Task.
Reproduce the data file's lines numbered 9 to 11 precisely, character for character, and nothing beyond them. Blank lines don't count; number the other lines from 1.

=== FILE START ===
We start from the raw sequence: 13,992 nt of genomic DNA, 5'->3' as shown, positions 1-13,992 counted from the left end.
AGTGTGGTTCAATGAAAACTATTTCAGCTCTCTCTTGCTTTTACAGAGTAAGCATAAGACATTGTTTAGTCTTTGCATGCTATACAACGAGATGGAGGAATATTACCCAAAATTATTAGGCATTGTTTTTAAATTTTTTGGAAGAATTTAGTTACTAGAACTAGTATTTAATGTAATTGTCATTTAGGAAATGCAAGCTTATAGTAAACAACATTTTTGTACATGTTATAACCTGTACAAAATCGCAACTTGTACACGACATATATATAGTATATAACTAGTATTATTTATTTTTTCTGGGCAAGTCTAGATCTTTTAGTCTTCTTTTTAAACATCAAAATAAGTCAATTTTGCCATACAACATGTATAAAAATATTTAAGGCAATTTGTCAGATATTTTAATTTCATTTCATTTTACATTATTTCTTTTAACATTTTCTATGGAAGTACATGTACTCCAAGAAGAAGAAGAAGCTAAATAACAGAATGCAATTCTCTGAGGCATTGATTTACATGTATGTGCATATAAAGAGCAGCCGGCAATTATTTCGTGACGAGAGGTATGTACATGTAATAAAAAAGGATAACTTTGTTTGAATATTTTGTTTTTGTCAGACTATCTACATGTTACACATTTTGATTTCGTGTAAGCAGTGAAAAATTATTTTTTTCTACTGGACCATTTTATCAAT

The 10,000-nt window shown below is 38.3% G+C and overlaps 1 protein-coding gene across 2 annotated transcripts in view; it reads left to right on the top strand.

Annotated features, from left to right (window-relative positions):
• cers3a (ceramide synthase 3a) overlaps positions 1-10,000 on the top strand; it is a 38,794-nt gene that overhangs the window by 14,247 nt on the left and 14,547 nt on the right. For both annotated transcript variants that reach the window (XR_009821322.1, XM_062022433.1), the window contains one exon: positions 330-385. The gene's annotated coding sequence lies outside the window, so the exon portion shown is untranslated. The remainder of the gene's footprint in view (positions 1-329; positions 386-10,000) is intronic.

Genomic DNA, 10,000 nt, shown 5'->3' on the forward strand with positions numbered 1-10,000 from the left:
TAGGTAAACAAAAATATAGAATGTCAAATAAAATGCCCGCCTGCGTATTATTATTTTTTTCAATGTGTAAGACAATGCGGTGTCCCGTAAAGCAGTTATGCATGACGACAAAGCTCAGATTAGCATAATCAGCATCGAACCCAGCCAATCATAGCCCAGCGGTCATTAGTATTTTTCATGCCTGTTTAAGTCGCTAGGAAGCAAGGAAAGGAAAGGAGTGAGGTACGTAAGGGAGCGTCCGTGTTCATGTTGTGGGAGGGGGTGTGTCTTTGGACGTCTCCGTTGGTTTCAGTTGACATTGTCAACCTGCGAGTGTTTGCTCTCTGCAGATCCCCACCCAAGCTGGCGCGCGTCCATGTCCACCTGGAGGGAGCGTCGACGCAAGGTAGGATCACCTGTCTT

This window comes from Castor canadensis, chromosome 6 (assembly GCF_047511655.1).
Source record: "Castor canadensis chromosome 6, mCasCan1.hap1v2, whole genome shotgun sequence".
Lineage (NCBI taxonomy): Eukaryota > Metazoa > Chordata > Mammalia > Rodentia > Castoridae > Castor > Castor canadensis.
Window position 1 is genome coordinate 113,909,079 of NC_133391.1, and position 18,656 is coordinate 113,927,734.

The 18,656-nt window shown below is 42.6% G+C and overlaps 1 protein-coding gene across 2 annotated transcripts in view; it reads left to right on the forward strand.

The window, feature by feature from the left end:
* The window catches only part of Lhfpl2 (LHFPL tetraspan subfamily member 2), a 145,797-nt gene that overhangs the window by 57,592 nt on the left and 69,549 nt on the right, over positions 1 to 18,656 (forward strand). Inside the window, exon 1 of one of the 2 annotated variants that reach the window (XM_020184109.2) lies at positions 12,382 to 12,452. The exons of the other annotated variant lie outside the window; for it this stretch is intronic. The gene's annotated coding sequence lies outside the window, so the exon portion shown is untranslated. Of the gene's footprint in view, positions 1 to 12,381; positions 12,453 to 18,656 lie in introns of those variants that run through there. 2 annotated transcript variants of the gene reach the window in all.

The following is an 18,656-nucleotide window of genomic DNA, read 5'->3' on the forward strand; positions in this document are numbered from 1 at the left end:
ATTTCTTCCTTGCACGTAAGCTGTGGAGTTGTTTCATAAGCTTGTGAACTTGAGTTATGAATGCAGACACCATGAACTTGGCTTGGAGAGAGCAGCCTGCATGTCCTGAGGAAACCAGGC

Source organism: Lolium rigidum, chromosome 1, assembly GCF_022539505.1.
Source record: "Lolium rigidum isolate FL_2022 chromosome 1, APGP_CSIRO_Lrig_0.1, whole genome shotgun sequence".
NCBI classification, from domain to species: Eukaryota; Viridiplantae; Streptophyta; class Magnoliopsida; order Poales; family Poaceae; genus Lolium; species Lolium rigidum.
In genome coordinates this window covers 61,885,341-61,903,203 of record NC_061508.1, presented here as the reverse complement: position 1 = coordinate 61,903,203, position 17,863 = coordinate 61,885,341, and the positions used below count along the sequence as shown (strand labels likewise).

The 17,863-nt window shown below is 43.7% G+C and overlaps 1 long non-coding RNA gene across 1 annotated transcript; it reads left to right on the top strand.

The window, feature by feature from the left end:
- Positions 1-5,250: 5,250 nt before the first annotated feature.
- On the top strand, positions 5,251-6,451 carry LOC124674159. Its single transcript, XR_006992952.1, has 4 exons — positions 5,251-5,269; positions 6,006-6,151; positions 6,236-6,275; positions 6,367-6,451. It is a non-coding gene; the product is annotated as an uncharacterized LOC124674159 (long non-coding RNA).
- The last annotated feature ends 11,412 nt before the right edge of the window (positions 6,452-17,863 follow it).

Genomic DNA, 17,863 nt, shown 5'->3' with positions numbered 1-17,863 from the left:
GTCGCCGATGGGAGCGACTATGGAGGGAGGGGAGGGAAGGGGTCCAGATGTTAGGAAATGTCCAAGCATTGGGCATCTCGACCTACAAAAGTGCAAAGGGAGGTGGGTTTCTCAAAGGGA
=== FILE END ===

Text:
Source record: "Castor canadensis chromosome 6, mCasCan1.hap1v2, whole genome shotgun sequence".
Lineage (NCBI taxonomy): Eukaryota > Metazoa > Chordata > Mammalia > Rodentia > Castoridae > Castor > Castor canadensis.
Window position 1 is genome coordinate 113,909,079 of NC_133391.1, and position 18,656 is coordinate 113,927,734.